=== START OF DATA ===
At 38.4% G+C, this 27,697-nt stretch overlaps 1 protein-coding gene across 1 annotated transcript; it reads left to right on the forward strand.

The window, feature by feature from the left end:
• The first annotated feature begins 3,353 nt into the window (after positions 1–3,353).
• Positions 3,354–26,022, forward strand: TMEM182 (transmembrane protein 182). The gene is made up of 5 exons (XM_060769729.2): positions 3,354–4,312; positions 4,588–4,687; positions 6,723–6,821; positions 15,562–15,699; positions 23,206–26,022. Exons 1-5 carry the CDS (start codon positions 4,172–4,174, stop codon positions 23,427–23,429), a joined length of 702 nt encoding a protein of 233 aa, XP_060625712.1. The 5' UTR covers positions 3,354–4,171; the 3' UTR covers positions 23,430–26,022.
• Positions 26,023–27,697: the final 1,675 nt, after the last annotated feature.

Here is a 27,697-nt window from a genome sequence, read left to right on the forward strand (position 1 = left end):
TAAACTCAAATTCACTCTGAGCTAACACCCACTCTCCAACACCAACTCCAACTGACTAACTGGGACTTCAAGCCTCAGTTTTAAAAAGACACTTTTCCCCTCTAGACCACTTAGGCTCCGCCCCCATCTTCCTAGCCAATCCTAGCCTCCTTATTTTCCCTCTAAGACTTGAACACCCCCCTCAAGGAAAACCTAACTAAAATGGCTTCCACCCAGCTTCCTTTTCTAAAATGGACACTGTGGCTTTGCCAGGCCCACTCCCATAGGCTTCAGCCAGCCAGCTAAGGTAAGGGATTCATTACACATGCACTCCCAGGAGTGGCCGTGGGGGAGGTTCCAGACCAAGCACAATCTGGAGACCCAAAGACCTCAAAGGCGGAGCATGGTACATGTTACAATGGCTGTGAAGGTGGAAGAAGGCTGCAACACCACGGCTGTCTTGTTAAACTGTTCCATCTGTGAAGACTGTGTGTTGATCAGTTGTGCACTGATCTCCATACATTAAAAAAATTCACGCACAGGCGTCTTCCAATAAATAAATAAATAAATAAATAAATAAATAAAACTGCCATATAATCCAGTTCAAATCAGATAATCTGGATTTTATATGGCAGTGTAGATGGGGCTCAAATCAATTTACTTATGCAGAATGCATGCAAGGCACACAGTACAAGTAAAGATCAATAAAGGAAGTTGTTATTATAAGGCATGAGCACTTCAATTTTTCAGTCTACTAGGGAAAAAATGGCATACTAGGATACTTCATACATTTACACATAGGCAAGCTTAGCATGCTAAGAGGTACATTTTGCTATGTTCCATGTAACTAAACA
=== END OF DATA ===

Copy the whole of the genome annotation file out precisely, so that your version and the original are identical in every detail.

At 38.4% G+C, this 27,697-nt stretch overlaps 1 protein-coding gene across 1 annotated transcript; it reads left to right on the forward strand.

The window, feature by feature from the left end:
• The first annotated feature begins 3,353 nt into the window (after positions 1–3,353).
• Positions 3,354–26,022, forward strand: TMEM182 (transmembrane protein 182). The gene is made up of 5 exons (XM_060769729.2): positions 3,354–4,312; positions 4,588–4,687; positions 6,723–6,821; positions 15,562–15,699; positions 23,206–26,022. Exons 1-5 carry the CDS (start codon positions 4,172–4,174, stop codon positions 23,427–23,429), a joined length of 702 nt encoding a protein of 233 aa, XP_060625712.1. The 5' UTR covers positions 3,354–4,171; the 3' UTR covers positions 23,430–26,022.
• Positions 26,023–27,697: the final 1,675 nt, after the last annotated feature.

Here is a 27,697-nt window from a genome sequence, read left to right on the forward strand (position 1 = left end):
TAAACTCAAATTCACTCTGAGCTAACACCCACTCTCCAACACCAACTCCAACTGACTAACTGGGACTTCAAGCCTCAGTTTTAAAAAGACACTTTTCCCCTCTAGACCACTTAGGCTCCGCCCCCATCTTCCTAGCCAATCCTAGCCTCCTTATTTTCCCTCTAAGACTTGAACACCCCCCTCAAGGAAAACCTAACTAAAATGGCTTCCACCCAGCTTCCTTTTCTAAAATGGACACTGTGGCTTTGCCAGGCCCACTCCCATAGGCTTCAGCCAGCCAGCTAAGGTAAGGGATTCATTACACATGCACTCCCAGGAGTGGCCGTGGGGGAGGTTCCAGACCAAGCACAATCTGGAGACCCAAAGACCTCAAAGGCGGAGCATGGTACATGTTACAATGGCTGTGAAGGTGGAAGAAGGCTGCAACACCACGGCTGTCTTGTTAAACTGTTCCATCTGTGAAGACTGTGTGTTGATCAGTTGTGCACTGATCTCCATACATTAAAAAAATTCACGCACAGGCGTCTTCCAATAAATAAATAAATAAATAAATAAATAAATAAAACTGCCATATAATCCAGTTCAAATCAGATAATCTGGATTTTATATGGCAGTGTAGATGGGGCTCAAATCAATTTACTTATGCAGAATGCATGCAAGGCACACAGTACAAGTAAAGATCAATAAAGGAAGTTGTTATTATAAGGCATGAGCACTTCAATTTTTCAGTCTACTAGGGAAAAAATGGCATACTAGGATACTTCATACATTTACACATAGGCAAGCTTAGCATGCTAAGAGGTACATTTTGCTATGTTCCATGTAACTAAACA